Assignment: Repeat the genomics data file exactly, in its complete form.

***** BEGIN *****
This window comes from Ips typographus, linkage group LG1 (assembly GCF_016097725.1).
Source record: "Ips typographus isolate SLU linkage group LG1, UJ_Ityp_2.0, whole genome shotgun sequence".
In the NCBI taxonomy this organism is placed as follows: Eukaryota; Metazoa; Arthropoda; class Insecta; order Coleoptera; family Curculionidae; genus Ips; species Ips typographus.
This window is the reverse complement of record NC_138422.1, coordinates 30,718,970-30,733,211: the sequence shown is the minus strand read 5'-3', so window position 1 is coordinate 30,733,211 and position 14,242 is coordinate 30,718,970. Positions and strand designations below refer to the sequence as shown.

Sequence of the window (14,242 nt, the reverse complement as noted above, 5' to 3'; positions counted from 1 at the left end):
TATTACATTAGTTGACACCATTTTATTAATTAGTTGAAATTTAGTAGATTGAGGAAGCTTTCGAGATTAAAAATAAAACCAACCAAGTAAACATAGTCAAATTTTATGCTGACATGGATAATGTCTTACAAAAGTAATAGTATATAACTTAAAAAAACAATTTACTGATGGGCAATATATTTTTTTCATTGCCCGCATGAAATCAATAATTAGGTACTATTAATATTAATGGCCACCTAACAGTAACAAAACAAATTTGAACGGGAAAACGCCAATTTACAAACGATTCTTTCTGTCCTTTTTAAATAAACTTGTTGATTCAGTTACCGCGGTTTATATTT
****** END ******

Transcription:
This window comes from Ips typographus, linkage group LG1 (assembly GCF_016097725.1).
Source record: "Ips typographus isolate SLU linkage group LG1, UJ_Ityp_2.0, whole genome shotgun sequence".
In the NCBI taxonomy this organism is placed as follows: Eukaryota; Metazoa; Arthropoda; class Insecta; order Coleoptera; family Curculionidae; genus Ips; species Ips typographus.
This window is the reverse complement of record NC_138422.1, coordinates 30,718,970-30,733,211: the sequence shown is the minus strand read 5'-3', so window position 1 is coordinate 30,733,211 and position 14,242 is coordinate 30,718,970. Positions and strand designations below refer to the sequence as shown.

Sequence of the window (14,242 nt, the reverse complement as noted above, 5' to 3'; positions counted from 1 at the left end):
TATTACATTAGTTGACACCATTTTATTAATTAGTTGAAATTTAGTAGATTGAGGAAGCTTTCGAGATTAAAAATAAAACCAACCAAGTAAACATAGTCAAATTTTATGCTGACATGGATAATGTCTTACAAAAGTAATAGTATATAACTTAAAAAAACAATTTACTGATGGGCAATATATTTTTTTCATTGCCCGCATGAAATCAATAATTAGGTACTATTAATATTAATGGCCACCTAACAGTAACAAAACAAATTTGAACGGGAAAACGCCAATTTACAAACGATTCTTTCTGTCCTTTTTAAATAAACTTGTTGATTCAGTTACCGCGGTTTATATTT